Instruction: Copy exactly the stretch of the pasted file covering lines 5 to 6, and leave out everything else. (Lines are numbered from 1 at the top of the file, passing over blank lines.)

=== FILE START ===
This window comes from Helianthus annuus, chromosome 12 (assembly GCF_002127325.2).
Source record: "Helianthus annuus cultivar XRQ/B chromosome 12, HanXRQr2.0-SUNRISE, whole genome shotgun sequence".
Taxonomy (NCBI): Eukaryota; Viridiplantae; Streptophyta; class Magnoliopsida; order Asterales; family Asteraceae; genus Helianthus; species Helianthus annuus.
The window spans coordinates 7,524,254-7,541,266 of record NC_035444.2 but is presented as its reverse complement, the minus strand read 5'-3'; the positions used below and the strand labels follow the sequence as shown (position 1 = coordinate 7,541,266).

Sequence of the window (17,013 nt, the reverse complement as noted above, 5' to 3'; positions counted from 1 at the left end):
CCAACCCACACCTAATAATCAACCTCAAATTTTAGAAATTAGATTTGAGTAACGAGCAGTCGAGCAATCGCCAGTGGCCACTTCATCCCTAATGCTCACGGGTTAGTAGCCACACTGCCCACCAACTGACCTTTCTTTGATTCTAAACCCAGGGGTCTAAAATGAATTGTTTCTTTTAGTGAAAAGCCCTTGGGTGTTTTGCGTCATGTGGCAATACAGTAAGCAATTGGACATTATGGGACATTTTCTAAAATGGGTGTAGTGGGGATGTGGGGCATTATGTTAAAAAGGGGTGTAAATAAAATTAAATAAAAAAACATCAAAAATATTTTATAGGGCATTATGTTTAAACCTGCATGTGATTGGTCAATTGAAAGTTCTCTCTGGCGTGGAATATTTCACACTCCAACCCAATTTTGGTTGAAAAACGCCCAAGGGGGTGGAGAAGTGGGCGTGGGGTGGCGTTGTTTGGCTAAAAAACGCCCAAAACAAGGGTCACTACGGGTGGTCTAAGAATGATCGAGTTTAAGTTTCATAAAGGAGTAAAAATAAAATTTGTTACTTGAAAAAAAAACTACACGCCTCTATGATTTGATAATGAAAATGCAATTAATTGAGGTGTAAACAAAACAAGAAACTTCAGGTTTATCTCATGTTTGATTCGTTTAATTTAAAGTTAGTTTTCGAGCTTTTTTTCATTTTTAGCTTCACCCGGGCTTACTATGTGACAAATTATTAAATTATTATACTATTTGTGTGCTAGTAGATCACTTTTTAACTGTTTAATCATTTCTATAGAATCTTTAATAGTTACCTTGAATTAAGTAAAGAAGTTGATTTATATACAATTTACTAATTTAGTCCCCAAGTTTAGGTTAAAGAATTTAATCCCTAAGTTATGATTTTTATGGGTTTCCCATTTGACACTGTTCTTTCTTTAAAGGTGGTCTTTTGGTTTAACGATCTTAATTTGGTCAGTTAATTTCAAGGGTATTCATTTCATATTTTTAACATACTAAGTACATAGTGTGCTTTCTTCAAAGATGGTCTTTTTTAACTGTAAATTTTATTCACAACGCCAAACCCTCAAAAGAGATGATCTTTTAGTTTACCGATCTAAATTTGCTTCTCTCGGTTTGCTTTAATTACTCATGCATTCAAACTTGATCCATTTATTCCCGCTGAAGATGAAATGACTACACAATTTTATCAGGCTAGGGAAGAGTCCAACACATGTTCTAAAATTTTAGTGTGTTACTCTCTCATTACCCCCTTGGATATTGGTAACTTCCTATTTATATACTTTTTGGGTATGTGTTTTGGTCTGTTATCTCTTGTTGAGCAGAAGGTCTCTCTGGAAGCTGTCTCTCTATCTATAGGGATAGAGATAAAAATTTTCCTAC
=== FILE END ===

Sequence of the window (17,013 nt, the reverse complement as noted above, 5' to 3'; positions counted from 1 at the left end):
CCAACCCACACCTAATAATCAACCTCAAATTTTAGAAATTAGATTTGAGTAACGAGCAGTCGAGCAATCGCCAGTGGCCACTTCATCCCTAATGCTCACGGGTTAGTAGCCACACTGCCCACCAACTGACCTTTCTTTGATTCTAAACCCAGGGGTCTAAAATGAATTGTTTCTTTTAGTGAAAAGCCCTTGGGTGTTTTGCGTCATGTGGCAATACAGTAAGCAATTGGACATTATGGGACATTTTCTAAAATGGGTGTAGTGGGGATGTGGGGCATTATGTTAAAAAGGGGTGTAAATAAAATTAAATAAAAAAACATCAAAAATATTTTATAGGGCATTATGTTTAAACCTGCATGTGATTGGTCAATTGAAAGTTCTCTCTGGCGTGGAATATTTCACACTCCAACCCAATTTTGGTTGAAAAACGCCCAAGGGGGTGGAGAAGTGGGCGTGGGGTGGCGTTGTTTGGCTAAAAAACGCCCAAAACAAGGGTCACTACGGGTGGTCTAAGAATGATCGAGTTTAAGTTTCATAAAGGAGTAAAAATAAAATTTGTTACTTGAAAAAAAAACTACACGCCTCTATGATTTGATAATGAAAATGCAATTAATTGAGGTGTAAACAAAACAAGAAACTTCAGGTTTATCTCATGTTTGATTCGTTTAATTTAAAGTTAGTTTTCGAGCTTTTTTTCATTTTTAGCTTCACCCGGGCTTACTATGTGACAAATTATTAAATTATTATACTATTTGTGTGCTAGTAGATCACTTTTTAACTGTTTAATCATTTCTATAGAATCTTTAATAGTTACCTTGAATTAAGTAAAGAAGTTGATTTATATACAATTTACTAATTTAGTCCCCAAGTTTAGGTTAAAGAATTTAATCCCTAAGTTATGATTTTTATGGGTTTCCCATTTGACACTGTTCTTTCTTTAAAGGTGGTCTTTTGGTTTAACGATCTTAATTTGGTCAGTTAATTTCAAGGGTATTCATTTCATATTTTTAACATACTAAGTACATAGTGTGCTTTCTTCAAAGATGGTCTTTTTTAACTGTAAATTTTATTCACAACGCCAAACCCTCAAAAGAGATGATCTTTTAGTTTACCGATCTAAATTTGCTTCTCTCGGTTTGCTTTAATTACTCATGCATTCAAACTTGATCCATTTATTCCCGCTGAAGATGAAATGACTACACAATTTTATCAGGCTAGGGAAGAGTCCAACACATGTTCTAAAATTTTAGTGTGTTACTCTCTCATTACCCCCTTGGATATTGGTAACTTCCTATTTATATACTTTTTGGGTATGTGTTTTGGTCTGTTATCTCTTGTTGAGCAGAAGGTCTCTCTGGAAGCTGTCTCTCTATCTATAGGGATAGAGATAAAAATTTTCCTAC